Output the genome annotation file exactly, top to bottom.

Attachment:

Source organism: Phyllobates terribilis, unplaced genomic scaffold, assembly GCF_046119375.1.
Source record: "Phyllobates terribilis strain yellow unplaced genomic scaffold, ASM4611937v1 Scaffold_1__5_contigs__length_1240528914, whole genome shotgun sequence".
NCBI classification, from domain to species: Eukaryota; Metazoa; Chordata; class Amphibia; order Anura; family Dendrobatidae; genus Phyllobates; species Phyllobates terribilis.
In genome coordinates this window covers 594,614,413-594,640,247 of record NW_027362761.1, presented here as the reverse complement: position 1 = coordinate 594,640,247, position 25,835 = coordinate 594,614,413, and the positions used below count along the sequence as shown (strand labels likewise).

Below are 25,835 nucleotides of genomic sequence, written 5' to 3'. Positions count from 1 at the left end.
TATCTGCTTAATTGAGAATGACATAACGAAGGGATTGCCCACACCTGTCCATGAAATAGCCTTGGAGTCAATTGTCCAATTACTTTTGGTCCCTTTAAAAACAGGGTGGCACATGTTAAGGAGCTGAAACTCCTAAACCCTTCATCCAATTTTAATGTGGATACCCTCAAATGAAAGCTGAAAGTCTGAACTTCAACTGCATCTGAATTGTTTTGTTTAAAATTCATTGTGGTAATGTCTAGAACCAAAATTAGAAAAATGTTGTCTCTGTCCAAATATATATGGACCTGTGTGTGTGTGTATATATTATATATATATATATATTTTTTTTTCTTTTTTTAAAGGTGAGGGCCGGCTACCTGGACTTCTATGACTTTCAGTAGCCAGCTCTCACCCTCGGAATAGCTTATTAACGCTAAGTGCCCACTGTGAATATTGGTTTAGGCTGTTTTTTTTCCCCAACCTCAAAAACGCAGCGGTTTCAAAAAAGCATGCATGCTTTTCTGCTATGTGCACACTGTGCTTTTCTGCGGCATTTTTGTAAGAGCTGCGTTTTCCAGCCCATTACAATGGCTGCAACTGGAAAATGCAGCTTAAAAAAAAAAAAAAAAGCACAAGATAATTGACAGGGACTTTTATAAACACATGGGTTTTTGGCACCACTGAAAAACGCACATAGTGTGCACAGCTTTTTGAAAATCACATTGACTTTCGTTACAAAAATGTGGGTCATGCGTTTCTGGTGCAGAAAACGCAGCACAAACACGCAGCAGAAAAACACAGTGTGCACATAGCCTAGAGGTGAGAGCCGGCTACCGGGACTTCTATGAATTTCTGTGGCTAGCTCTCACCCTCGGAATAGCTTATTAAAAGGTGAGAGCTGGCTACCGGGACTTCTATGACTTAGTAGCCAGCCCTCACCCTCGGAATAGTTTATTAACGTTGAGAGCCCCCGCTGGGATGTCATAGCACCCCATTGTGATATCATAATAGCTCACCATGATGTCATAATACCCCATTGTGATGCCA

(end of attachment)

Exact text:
Source organism: Phyllobates terribilis, unplaced genomic scaffold, assembly GCF_046119375.1.
Source record: "Phyllobates terribilis strain yellow unplaced genomic scaffold, ASM4611937v1 Scaffold_1__5_contigs__length_1240528914, whole genome shotgun sequence".
NCBI classification, from domain to species: Eukaryota; Metazoa; Chordata; class Amphibia; order Anura; family Dendrobatidae; genus Phyllobates; species Phyllobates terribilis.
In genome coordinates this window covers 594,614,413-594,640,247 of record NW_027362761.1, presented here as the reverse complement: position 1 = coordinate 594,640,247, position 25,835 = coordinate 594,614,413, and the positions used below count along the sequence as shown (strand labels likewise).

Below are 25,835 nucleotides of genomic sequence, written 5' to 3'. Positions count from 1 at the left end.
TATCTGCTTAATTGAGAATGACATAACGAAGGGATTGCCCACACCTGTCCATGAAATAGCCTTGGAGTCAATTGTCCAATTACTTTTGGTCCCTTTAAAAACAGGGTGGCACATGTTAAGGAGCTGAAACTCCTAAACCCTTCATCCAATTTTAATGTGGATACCCTCAAATGAAAGCTGAAAGTCTGAACTTCAACTGCATCTGAATTGTTTTGTTTAAAATTCATTGTGGTAATGTCTAGAACCAAAATTAGAAAAATGTTGTCTCTGTCCAAATATATATGGACCTGTGTGTGTGTGTATATATTATATATATATATATATTTTTTTTTCTTTTTTTAAAGGTGAGGGCCGGCTACCTGGACTTCTATGACTTTCAGTAGCCAGCTCTCACCCTCGGAATAGCTTATTAACGCTAAGTGCCCACTGTGAATATTGGTTTAGGCTGTTTTTTTTCCCCAACCTCAAAAACGCAGCGGTTTCAAAAAAGCATGCATGCTTTTCTGCTATGTGCACACTGTGCTTTTCTGCGGCATTTTTGTAAGAGCTGCGTTTTCCAGCCCATTACAATGGCTGCAACTGGAAAATGCAGCTTAAAAAAAAAAAAAAAAGCACAAGATAATTGACAGGGACTTTTATAAACACATGGGTTTTTGGCACCACTGAAAAACGCACATAGTGTGCACAGCTTTTTGAAAATCACATTGACTTTCGTTACAAAAATGTGGGTCATGCGTTTCTGGTGCAGAAAACGCAGCACAAACACGCAGCAGAAAAACACAGTGTGCACATAGCCTAGAGGTGAGAGCCGGCTACCGGGACTTCTATGAATTTCTGTGGCTAGCTCTCACCCTCGGAATAGCTTATTAAAAGGTGAGAGCTGGCTACCGGGACTTCTATGACTTAGTAGCCAGCCCTCACCCTCGGAATAGTTTATTAACGTTGAGAGCCCCCGCTGGGATGTCATAGCACCCCATTGTGATATCATAATAGCTCACCATGATGTCATAATACCCCATTGTGATGCCA